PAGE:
Falls: An Examination of Three Reporting Methods in Nursing Homes

Deanna N. Kanten, Cynthia D. Mulrow, Meghan B. Gerety, Michael J Lichtenstein, Christine Aguilar, John E. Cornell

Research output: Contribution to journalArticlepeer-review

62 Scopus citations


Objective: To examine the concordance of various fall reporting methods and to use the results to recommend a preferred method of ascertaining fall frequency for residents of nursing homes, both for research and in the collection of federally mandated nursing home data. Design: A cohort study followed for 858 patient months, with a mean individual follow‐up of 6.6 months. Measurements: Falls were independently ascertained monthly by three methods: review of administrative incident reports, nursing home chart abstraction, and structured interview of subjects. Concordance of events was assessed using measures of simple agreement and Kendall's Tau‐b. Simple correlation and multiple regression were used to evaluate the relation of age, sex, gender, depression, mental status, and functional status with degree of concordance between self‐reported falls and chart‐recorded falls. Setting: One academic and six community nursing homes in San Antonio, Texas. Participants: 131 long‐stay nursing home residents, greater than 60 years of age, dependent in at least two activities of daily living, and mildly cognitively impaired. Results: Falls were ascertained in 74 of the 131 individuals; 53 subjects fell 124 times by incident report, 58 had 140 falls according to chart review, and 66 subjects self‐reported 232 falls. Greatest agreement between reporting methods was shown for incident report and chart review, with a Kendall's Tau‐b of 0.88; self‐report and chart‐review agreement was 0.56; and self‐report and incident agreement was 0.53. Estimated total fall events were more often (P = 0.001) identified by chart review (92%) than incident report (82%). Although concordance was higher for non‐fallers, no significant relationships were observed between concordance and age, sex, race, depression, mental status, and functional status. Also, there was no systematic relationship between length of follow‐up and degree of concordance. Conclusions: Fall frequency varies by ascertainment method, with chart review reflecting a greater number of fall events than the traditionally counted incident reports. 1993 The American Geriatrics Society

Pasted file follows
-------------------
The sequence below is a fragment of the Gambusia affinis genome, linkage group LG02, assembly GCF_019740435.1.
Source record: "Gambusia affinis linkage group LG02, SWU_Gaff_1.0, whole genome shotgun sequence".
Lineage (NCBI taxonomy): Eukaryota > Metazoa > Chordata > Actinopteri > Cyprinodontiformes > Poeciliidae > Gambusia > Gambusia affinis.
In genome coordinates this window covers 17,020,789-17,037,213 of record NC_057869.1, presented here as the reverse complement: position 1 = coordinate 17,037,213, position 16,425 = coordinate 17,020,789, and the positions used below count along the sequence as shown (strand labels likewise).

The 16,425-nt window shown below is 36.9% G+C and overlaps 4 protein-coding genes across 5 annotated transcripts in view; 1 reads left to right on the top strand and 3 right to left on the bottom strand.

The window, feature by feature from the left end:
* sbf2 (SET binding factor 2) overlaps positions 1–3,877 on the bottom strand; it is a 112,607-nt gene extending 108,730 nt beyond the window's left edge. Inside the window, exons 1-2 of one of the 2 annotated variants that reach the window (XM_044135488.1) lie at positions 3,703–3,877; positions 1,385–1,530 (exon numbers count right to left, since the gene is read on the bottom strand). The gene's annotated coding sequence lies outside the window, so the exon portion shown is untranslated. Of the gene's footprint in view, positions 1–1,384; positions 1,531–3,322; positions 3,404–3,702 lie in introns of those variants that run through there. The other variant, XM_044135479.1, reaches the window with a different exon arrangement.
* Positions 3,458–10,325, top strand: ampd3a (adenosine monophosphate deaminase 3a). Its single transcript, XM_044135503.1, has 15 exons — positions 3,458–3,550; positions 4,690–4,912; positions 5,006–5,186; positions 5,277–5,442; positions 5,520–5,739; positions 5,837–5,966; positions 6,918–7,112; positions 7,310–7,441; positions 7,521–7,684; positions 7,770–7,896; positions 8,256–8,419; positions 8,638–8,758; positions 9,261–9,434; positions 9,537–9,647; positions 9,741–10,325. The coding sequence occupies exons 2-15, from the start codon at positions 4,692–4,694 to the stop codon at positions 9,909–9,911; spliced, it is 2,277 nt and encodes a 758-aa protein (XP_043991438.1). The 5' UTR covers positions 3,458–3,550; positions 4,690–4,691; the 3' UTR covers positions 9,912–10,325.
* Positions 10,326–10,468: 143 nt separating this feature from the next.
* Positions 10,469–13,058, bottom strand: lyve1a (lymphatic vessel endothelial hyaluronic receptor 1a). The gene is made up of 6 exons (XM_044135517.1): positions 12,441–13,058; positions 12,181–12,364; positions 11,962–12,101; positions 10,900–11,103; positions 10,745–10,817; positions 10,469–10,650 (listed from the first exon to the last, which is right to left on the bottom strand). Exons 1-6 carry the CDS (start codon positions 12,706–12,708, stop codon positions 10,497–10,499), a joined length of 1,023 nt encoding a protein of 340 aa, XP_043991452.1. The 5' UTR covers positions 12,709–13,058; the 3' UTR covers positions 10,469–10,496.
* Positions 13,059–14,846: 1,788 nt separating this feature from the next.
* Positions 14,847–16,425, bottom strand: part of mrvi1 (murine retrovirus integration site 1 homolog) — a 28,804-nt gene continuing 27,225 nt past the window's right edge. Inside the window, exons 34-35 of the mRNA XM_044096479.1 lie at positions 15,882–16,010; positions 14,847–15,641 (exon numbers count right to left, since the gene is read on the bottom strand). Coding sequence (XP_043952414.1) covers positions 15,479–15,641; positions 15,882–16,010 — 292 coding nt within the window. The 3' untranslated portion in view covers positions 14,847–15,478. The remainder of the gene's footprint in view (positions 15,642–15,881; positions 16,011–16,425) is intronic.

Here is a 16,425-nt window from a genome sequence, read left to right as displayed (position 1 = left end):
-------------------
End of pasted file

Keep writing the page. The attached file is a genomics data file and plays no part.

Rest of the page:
Original languageEnglish (US)
Pages (from-to)662-666
Number of pages5
JournalJournal of the American Geriatrics Society
Issue number6
StatePublished - Jun 1993

ASJC Scopus subject areas

  • Geriatrics and Gerontology


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